Traffic moves through the intersection of Main and State
streets Wednesday afternoon in Hartford. The city has
approved a contract in order to receive a grant of up to
$150,000 from the Wisconsin Economic Develop Corp. to
assess contamination in eight land parcels near the
HARTFORD — City officials have approved an agreement
with the Wisconsin Economic Development Corp. that could
bring the city $150,000 in grant money. The money will
further help the city assess what measures could be
taken to mitigate soil contamination in several lots
near the intersection of Main and State streets that
city officials have called the “bookend project.” The
city learned in May it could receive the funds if it
approves the agreement they signed off on earlier this
Redevelopment of that area at the north edge of the
city’s downtown will be another step toward completing
the city’s downtown redevelopment plan.
“This site (eight parcels) was identified in the
downtown redevelopment plan as a key site for
multi-family housing,” said City Planner Justin Drew in
an executive summary written to other city officials.
2016, city staff in conjunction with Washington County
and the Environmental Protection Agency used funds in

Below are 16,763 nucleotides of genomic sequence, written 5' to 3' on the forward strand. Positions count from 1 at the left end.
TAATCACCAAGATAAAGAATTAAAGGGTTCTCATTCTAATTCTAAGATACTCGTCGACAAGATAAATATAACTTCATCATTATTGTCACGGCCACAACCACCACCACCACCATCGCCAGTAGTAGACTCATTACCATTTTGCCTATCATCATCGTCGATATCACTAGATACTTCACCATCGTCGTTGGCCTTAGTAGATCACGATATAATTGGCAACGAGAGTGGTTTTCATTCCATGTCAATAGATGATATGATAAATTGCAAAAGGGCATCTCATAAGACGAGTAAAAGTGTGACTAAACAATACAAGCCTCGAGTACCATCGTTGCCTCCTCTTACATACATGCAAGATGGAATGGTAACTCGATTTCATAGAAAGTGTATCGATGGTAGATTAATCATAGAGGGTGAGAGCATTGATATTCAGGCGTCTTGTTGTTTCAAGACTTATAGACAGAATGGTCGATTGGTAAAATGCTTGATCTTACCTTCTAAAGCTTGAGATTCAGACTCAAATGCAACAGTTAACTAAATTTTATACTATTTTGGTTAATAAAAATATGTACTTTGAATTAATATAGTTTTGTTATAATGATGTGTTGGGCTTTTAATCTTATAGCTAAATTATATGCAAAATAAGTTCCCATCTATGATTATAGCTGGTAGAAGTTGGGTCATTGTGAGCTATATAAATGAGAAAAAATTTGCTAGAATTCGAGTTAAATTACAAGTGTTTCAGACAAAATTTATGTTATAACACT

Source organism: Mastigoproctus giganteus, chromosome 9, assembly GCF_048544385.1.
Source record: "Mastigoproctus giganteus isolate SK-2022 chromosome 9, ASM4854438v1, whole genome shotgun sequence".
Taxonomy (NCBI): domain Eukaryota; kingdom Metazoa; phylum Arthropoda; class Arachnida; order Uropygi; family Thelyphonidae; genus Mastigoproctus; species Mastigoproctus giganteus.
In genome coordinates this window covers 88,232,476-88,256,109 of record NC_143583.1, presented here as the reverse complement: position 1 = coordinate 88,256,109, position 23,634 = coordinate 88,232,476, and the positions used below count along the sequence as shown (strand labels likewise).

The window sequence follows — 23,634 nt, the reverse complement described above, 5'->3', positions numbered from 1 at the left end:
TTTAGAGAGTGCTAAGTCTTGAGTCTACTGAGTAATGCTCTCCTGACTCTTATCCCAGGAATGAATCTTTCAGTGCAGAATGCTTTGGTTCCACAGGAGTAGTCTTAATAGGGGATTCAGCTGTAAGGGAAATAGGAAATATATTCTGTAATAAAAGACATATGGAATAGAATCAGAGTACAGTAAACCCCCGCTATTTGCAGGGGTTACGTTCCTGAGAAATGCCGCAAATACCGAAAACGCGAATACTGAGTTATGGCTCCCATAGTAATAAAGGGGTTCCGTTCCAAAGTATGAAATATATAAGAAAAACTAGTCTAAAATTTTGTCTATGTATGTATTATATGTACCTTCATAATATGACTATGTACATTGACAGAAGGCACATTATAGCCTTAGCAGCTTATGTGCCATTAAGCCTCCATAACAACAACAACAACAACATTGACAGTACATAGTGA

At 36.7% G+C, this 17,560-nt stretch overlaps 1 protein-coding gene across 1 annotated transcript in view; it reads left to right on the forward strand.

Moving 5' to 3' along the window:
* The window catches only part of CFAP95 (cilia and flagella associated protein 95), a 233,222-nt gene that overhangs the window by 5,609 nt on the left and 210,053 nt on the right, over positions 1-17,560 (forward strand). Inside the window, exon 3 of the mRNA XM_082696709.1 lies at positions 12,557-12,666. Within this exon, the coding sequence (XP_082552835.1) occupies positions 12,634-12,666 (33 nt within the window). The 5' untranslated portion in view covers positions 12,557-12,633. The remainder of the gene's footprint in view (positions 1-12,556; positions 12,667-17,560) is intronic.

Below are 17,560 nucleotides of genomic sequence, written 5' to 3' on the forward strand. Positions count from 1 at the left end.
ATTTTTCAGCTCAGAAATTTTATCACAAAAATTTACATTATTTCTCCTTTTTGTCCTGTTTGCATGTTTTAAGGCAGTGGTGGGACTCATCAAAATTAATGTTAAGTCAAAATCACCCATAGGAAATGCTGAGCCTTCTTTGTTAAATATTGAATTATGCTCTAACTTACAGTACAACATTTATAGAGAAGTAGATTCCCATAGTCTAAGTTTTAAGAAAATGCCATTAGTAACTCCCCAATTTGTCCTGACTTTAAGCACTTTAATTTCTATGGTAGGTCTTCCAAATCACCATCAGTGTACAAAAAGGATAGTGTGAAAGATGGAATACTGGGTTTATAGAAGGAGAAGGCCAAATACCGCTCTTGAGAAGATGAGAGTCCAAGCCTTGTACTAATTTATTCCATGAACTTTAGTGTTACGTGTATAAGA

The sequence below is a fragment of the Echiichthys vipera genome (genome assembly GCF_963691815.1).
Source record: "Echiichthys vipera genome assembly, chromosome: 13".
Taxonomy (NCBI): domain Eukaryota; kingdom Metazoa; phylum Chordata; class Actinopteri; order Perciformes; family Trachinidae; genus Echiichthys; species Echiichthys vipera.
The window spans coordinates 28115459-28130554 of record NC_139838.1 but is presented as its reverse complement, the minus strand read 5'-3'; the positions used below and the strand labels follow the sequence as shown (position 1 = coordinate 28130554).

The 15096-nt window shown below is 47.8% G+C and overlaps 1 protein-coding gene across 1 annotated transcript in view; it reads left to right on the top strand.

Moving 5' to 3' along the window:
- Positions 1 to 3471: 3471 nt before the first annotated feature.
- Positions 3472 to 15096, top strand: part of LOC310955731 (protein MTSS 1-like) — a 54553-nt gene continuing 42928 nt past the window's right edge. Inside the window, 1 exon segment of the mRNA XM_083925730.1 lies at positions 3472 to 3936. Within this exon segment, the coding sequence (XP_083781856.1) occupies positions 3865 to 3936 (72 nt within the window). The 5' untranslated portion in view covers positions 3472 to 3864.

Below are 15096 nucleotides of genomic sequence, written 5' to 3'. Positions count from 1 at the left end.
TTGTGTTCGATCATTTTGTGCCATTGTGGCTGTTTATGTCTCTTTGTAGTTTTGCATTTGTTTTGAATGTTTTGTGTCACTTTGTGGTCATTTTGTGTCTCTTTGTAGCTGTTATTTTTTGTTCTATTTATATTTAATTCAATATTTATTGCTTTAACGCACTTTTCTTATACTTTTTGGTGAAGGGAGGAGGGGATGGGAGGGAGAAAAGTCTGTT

two phases of a federal re-mediation program which
indicated widespread contamination of the soil with lead
and arsenic as well as polynuclear aromatic
grant will allow us to continue site investigation;
conduct a hazardous material survey and abatement plan;
and demolish the existing buildings to assist in the
site investigation, with the assumption that asbestos is
likely present,” said City Administrator Steve Volkert.
“Will the money go into a special city fund?” asked
Alderman Roger Randolph.
the grant is a matching grant that requires the city and
developer to spend at least $75,000 first in order to
receive the entire $150,000 grant,” Volkert said.
money will come from the general fund then?” Randolph
money will come from the general fund now, but the
project is located in the new TIF district so eventually
the city will be reimbursed for those expenses through
the increased taxes generated in that district when new
development takes place,” said Mayor Tim Michalak.
Volkert said approving the grant agreement is a “crucial
piece” of the redevelopment plan.
moves all parties involved closer to the goal of new
development,” Volkert said. “The plans that come out of
this grant can be used to apply for a WEDC Brownfields
Grant, which can pay up to 30 percent of the cost of
cleanup or mitigation with a maximum of $500,000.”
grant expires at the end of 2017.
the whole (Hartford) downtown area there’s actually
about 31 parcels that are within a block of the Rubicon
River and are adjacent to residential neighborhoods that
we’ll be looking at for potential assessment by using
(other) grant funds we just received,” said Washington
County Planning and Parks Deputy Administrator Debora
Sielski. “The sites themselves are either ‘real’ or
‘perceived’ brownfields,” Sielski said. “It’s not that
these parcels are contaminated funds can be used to
assess them to determine if they are contaminated or
not. The perception of brownfields can really hamper
redevelopment because of all of the unknowns. The
assessments could change the perception for the good.”